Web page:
Lamb, Feta, and Mint Burgers with Sweet Potato Hummus

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These scrumptious burgers are brought to you by none other than CSA share numero cinco – particularly, the ground lamb, the fresh mint, and the bonita sweet potatoes. I got a little carried away with the fixings: sweet potato hummus, tzatziki, and kalamata olive & sun-dried tomato tapenade. Because the burgers were so flavorful on their own, I paired them with only the hummus, spring mix, and tomato to keep them relatively simple. The tzatziki and tapenade, on the other hand, were enjoyed with pita chips. This meal was the bomb dot com and made for a unique twist on a Mediterranean feast.

Note: The hummus recipe yields a significant amount of hummus, i.e. plenty leftover for snacking. The burger recipe yields two patties, but it can be easily multiplied to suit your needs.

PART 1: THE HUMMUS

What you’ll need:

  • 2 small sweet potatoes, peeled
  • 1 can garbanzo beans, drained
  • 1/4 cup tahini
  • 1/3 cup EVOO
  • 1/4 tsp. allspice
  • 1/4 tsp. nutmeg
  • 1/2 tsp. cumin
  • 1/2 tsp. chipotle pepper
  • 2 cloves garlic
  • 2 tbsp. fresh parsley, chopped
  • Himalayan salt to taste

What you’ll do:

  • Peel the sweet potatoes and microwave for 3 minutes, or until tender
  • Combine all ingredients in a food processor, and blend until smooth

PART 2: THE BURGERS

What you’ll need:

  • 1/2 lb. ground lamb
  • 3/4 cup feta, crumbled
  • 1/4 cup fresh mint, chopped
  • 1/2 a shallot, finely chopped
  • 1 egg
  • 2 tbsp. red wine vinegar
  • Desired amount of cracked black pepper and Himalayan salt
  • 1/2 cup spring mix
  • 4 cherry tomatoes, sliced
  • 2 hamburger buns (the wheat brioche hamburger buns from Whole Foods are so yum)

What you’ll do:

  • Preheat the grill on medium heat; meanwhile, combine the ground lamb, feta, mint, shallot, egg, vinegar, salt, and pepper in a mixing bowl; when thoroughly mixed, form into two equal-sized patties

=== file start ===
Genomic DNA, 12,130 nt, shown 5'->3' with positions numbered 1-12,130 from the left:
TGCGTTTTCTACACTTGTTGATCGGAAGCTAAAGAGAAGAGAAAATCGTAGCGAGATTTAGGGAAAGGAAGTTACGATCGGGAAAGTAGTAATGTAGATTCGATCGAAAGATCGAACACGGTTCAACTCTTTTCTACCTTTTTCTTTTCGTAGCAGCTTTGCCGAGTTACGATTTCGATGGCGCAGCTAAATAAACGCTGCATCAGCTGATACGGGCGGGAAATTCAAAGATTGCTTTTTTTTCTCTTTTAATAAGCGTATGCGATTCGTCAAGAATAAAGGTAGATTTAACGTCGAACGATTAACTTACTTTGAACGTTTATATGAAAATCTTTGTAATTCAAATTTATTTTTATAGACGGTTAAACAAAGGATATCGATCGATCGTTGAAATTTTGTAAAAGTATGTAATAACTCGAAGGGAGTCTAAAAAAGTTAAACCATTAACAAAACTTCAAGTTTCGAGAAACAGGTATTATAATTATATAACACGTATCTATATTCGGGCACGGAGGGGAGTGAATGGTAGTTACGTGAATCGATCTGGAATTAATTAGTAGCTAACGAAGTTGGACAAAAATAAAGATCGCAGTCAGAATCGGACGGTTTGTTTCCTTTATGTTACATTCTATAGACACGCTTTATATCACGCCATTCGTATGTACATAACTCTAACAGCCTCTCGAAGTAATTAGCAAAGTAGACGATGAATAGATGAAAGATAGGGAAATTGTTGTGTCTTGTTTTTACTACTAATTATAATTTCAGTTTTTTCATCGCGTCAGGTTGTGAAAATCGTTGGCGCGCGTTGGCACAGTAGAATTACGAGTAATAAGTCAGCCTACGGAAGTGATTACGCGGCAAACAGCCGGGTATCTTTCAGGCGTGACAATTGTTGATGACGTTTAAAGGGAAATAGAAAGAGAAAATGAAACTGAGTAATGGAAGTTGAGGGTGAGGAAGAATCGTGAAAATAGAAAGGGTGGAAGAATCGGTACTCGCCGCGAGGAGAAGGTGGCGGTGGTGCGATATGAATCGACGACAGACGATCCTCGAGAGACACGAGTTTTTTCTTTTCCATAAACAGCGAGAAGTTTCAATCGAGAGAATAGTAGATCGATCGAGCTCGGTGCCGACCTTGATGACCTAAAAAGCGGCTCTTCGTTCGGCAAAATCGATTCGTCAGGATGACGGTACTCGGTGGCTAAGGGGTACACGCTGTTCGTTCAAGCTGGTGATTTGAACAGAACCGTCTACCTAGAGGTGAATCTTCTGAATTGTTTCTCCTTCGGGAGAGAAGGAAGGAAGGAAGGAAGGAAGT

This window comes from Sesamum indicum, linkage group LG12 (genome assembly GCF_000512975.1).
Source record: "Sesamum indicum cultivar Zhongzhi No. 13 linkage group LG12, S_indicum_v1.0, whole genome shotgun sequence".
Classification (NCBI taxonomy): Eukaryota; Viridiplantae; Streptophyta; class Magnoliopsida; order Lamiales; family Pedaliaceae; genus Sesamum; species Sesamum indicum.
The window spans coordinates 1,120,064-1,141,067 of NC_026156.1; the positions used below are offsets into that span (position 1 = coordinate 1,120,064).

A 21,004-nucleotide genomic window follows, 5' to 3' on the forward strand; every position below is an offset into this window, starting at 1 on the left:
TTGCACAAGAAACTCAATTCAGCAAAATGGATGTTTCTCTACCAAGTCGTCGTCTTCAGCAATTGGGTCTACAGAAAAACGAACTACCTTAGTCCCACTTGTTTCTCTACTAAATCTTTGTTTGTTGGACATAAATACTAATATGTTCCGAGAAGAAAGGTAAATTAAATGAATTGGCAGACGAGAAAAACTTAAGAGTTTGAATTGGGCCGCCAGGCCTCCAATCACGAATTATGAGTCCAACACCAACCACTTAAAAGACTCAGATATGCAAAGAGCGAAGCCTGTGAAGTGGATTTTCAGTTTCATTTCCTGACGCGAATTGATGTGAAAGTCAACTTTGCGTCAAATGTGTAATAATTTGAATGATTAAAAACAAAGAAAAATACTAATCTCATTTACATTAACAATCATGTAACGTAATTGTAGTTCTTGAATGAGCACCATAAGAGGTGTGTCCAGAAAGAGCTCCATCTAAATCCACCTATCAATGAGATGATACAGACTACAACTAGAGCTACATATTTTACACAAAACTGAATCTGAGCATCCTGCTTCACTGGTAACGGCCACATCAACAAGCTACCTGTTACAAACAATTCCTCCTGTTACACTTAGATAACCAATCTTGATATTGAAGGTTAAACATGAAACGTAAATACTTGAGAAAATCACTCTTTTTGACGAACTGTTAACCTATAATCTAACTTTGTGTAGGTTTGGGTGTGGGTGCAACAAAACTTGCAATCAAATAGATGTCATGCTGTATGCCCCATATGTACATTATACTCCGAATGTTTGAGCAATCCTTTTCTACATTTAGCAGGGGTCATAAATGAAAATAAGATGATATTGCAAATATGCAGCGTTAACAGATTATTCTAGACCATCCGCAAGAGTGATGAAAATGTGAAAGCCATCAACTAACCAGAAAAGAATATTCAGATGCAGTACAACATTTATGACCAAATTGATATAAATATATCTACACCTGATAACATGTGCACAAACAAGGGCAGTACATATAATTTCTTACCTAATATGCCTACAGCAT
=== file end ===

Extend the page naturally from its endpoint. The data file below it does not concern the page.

• Once the grill is heated, lightly oil the grate; grill the burgers for approximately 10 minutes on each side, or until the meat is cooked through
  • Place the burgers onto the buns, spread a generous amount of hummus on top; layer on the spring mix and tomato

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Prosciutto, Brussels Sprouts, and Truffle Oil Flatbread with Balsamic Glaze

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It’s been far too long since I’ve featured a flatbread. However, it’s key to point out that since my last flatbread-related post, I’ve invested in a pizza stone and am so happy that I did. If you’re into crispy, perfectly golden-brown crust, I highly recommend getting one yourself.

Anyway, this flatbread in particular is a shining example of balanced flavors. The saltiness of the prosciutto combined with the bitterness of the Brussels sprouts combined with the sweetness of the balsamic glaze really make this thing work.  And, I think it goes without saying that truffle oil is almost always perfect for adding that extra something, something. Buon appetito!

PART 1: THE DOUGH

What you’ll need:

  • 1 cup warm water
  • 1 package active dry yeast
  • 3 cups all-purpose flour
  • 1 tbsp. pure cane sugar
  • 1 tbsp. sea salt
  • 2 tbsp. grape seed oil

What you’ll do:

  • Combine warm water and yeast in a small bowl; stir and allow to sit for 5 minutes
  • In a large bowl, combine the flour, sugar, and salt; mix together with a whisk
  • Add yeast mixture and grape seed oil to the large bowl; mix with a hand mixer until the dough forms
  • On a well-floured surface, knead the dough for about 5 minutes, adding additional flour if necessary
  • Form the dough into the shape of a disk; place in a well-oiled bowl and cover with a damp cloth; allow to rise for at least 2 hours

Note: If you’re using a pizza stone, be sure to preheat the stone in the oven for at least 30 minutes prior to rolling out the dough.

PART 2: THE FLATBREAD

What you’ll need:

  • Dough